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Australian producer loses £675k of wine in forklift blunder

Published:  25 July, 2011

An Australian winery has lost a third of its production after a forklift dropped 462 cases of its wine.


Paul Schaafsma, European Sales and Marketing Director of Australian Vintage

Published:  07 July, 2011

McGuigan is the fastest growing global wine brand in the UK top 20 despite a 9% increase in its shelf price. McGuigan has experiencing 62% sales growth in the past 12 months with its sales now topping £65M. How?

Simple. Listen, don't dictate and get your head out of the sand.

here is no question that the UK is challenging market but it also fluid, dynamic and full of opportunity. The key to building a successful brand is to listen to the market - adapt your strategy and innovate to ensure you are delivering wines that are relevant and appropriate. Continually sense check your wine style, varieties and packaging to ensure your brand has the edge, and is delivering what retailers and consumers what now, not yesterday or 12 months ago.

As a supplier you need to be culturally appropriate, flexible in your approach, quick to respond and be a 'user-friendly' distributor who will listen, take on board feedback and not dictate terms. Brand owners with the attitude of 'my brand is king, this is what it is, it is a must stock and by the way, I'm increasing my price' will see sales decline and their brand become irrelevant.

Our retail partners are just that, partners. We share a common goal to deliver quality, value and consumer appropriate products across all price points.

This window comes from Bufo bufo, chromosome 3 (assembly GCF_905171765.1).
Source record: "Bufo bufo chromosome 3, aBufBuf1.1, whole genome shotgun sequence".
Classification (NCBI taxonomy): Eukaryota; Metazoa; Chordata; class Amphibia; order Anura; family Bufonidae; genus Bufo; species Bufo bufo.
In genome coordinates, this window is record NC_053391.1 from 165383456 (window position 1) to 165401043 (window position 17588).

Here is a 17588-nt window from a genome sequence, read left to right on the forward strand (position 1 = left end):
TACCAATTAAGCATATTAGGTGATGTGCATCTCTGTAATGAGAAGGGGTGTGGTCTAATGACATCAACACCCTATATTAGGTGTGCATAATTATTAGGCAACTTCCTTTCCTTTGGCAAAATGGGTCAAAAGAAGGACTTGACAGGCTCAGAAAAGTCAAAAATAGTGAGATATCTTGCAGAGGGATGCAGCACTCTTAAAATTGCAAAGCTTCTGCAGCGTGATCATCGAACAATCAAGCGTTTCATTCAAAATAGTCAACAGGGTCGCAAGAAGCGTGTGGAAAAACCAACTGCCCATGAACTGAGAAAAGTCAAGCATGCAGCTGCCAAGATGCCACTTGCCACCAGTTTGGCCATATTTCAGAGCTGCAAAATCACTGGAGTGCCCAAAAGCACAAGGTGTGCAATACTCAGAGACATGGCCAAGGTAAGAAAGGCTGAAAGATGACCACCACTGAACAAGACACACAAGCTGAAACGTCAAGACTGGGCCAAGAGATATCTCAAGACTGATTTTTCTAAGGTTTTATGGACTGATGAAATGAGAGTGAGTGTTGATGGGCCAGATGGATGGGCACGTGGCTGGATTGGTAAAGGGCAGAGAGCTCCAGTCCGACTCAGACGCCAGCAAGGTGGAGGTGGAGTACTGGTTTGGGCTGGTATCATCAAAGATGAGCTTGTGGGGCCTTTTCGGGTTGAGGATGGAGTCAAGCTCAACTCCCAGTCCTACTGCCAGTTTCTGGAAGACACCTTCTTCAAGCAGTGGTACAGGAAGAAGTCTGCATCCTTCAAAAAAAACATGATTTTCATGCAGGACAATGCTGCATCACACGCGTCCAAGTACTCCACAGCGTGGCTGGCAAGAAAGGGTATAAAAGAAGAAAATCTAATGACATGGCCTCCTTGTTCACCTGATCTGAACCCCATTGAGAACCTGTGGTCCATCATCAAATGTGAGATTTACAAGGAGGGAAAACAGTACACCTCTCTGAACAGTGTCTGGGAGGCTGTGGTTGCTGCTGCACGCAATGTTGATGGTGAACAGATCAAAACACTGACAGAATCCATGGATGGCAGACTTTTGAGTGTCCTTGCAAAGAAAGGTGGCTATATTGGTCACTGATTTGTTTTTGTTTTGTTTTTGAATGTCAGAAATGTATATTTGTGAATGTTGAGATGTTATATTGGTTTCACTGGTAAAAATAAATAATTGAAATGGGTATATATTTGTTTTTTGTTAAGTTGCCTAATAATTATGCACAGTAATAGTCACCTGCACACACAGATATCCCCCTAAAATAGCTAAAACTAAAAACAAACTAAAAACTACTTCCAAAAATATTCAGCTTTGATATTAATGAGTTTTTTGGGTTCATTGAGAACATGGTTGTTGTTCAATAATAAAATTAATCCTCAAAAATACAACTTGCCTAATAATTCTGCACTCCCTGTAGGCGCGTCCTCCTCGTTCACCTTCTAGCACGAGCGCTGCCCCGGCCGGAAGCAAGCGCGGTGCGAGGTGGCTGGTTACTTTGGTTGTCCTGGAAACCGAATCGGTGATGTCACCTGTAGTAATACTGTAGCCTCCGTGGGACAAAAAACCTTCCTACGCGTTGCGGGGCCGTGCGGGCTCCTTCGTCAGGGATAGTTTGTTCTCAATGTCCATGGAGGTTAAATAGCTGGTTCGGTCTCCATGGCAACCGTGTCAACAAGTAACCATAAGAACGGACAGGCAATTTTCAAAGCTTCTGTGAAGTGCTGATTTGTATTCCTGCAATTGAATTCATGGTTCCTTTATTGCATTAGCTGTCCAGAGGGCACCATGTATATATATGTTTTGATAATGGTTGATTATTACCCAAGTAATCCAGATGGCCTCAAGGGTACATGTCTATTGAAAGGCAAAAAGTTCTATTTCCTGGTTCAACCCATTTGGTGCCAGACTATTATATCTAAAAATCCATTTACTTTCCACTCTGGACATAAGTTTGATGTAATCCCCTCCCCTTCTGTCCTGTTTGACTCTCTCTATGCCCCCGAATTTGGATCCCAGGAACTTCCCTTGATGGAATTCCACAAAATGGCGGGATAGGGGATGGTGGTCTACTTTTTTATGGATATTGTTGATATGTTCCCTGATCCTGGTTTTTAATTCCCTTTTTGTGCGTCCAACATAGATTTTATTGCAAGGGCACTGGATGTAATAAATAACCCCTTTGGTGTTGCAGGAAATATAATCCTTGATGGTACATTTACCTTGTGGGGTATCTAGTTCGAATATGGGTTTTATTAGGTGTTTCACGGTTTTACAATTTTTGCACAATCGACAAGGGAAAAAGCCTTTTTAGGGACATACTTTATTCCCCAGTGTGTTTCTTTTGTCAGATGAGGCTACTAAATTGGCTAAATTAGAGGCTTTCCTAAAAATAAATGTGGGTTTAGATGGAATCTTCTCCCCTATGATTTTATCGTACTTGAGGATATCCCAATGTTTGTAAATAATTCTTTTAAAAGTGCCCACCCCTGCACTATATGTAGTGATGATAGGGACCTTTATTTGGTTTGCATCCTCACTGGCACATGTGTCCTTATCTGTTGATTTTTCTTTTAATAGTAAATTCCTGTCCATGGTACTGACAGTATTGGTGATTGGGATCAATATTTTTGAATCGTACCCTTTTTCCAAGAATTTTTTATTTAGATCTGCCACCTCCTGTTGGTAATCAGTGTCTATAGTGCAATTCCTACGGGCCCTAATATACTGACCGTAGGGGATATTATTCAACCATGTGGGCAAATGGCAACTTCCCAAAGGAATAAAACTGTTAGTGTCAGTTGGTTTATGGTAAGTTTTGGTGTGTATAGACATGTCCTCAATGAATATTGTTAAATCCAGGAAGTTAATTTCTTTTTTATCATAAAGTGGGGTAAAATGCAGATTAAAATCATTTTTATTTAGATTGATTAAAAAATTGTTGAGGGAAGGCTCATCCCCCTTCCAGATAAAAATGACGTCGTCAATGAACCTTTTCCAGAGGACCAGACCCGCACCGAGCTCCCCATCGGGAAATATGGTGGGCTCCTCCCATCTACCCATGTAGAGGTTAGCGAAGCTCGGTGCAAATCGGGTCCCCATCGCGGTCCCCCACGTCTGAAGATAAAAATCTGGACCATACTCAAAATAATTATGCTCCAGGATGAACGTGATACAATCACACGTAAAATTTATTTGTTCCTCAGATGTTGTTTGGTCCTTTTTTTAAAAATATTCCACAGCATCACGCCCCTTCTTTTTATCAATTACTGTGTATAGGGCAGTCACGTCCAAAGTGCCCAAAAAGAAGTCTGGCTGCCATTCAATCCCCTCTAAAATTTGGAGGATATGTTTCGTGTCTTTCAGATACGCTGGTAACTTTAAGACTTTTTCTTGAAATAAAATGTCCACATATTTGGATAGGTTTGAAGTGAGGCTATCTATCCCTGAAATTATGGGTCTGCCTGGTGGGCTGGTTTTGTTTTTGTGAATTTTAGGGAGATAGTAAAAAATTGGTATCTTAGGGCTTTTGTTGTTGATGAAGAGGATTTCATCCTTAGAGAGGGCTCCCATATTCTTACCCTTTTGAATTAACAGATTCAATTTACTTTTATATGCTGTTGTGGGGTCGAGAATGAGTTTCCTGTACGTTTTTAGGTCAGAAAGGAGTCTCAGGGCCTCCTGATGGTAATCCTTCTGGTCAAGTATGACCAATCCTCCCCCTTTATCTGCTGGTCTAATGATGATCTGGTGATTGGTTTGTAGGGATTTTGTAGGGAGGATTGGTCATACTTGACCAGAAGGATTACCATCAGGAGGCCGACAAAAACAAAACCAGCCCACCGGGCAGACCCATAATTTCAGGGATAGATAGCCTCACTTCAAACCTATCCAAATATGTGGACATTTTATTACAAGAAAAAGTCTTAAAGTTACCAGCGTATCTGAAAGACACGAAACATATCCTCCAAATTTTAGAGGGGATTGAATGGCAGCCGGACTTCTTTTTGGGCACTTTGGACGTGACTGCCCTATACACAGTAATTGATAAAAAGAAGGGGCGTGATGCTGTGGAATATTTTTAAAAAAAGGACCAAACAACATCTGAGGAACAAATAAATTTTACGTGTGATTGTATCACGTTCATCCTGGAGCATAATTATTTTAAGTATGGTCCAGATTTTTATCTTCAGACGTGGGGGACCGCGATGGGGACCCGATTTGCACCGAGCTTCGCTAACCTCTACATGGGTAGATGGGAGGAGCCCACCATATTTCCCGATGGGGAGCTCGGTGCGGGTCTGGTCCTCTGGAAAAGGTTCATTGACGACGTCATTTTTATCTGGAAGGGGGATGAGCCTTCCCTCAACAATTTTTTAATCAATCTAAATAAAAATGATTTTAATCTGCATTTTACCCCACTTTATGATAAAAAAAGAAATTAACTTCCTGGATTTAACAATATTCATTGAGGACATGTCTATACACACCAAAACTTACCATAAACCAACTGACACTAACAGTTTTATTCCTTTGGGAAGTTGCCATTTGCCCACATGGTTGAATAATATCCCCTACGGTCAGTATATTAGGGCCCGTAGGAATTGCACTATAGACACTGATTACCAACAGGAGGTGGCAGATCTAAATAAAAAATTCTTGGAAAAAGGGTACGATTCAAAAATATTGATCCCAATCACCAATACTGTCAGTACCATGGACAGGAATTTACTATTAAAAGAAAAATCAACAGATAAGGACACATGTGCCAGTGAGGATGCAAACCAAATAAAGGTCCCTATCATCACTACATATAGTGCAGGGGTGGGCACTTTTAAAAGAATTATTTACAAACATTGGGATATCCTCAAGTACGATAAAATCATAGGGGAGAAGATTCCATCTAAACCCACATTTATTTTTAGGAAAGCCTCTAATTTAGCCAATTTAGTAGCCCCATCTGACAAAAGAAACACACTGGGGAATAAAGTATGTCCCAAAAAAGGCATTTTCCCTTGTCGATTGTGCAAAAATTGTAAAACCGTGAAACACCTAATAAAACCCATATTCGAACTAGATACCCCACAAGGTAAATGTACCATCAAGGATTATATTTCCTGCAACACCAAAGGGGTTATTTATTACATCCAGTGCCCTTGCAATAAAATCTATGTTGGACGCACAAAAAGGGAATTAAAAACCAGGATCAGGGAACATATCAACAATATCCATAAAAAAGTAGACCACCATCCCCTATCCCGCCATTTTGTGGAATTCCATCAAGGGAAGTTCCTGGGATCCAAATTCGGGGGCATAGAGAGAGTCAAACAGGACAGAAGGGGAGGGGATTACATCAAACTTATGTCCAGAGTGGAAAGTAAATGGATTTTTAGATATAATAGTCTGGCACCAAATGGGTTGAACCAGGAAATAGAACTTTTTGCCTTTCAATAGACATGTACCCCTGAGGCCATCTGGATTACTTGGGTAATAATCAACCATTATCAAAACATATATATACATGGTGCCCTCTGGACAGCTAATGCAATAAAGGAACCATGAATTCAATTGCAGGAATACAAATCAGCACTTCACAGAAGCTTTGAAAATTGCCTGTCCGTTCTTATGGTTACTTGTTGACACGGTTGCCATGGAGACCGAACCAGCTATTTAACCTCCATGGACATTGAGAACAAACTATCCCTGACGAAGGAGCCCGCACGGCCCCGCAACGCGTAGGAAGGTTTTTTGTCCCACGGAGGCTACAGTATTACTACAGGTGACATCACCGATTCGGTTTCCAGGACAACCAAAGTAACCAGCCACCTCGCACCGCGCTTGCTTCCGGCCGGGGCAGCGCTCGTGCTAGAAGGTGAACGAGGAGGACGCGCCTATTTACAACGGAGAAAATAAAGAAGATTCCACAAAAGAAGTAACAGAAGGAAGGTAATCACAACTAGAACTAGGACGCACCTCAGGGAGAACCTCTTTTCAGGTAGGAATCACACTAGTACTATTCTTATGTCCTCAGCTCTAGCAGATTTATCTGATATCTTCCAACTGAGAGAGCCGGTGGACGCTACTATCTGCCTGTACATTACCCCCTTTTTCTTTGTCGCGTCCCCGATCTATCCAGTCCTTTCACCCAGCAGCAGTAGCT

You must ensure your brand is relevant to the consumers who buy it.

Ignore market trends at your peril. This is not a case of one-size fits all - the UK market is unique and complex, and as such you must be flexible, listen and willing to change.

The lifecycle of Australian wine in the UK is such that the market is looking for what is new from Australia, what is different and how we've evolved our wine styles to remain relevant and appropriate. Australia is a key category to every retailer - the challenge is to not rest on our laurels and continue to evolve, innovate and make wines that retailers want to list, and consumers want to drink. Quality and value for money across key price points is of utmost importance and more often than not the market looks to Australia to take the lead.

Wine is a trend, and constantly evolving - as a brand owner you must be at the forefront of these trends to ensure your brand remains relevant to the UK market otherwise you're dead in the water.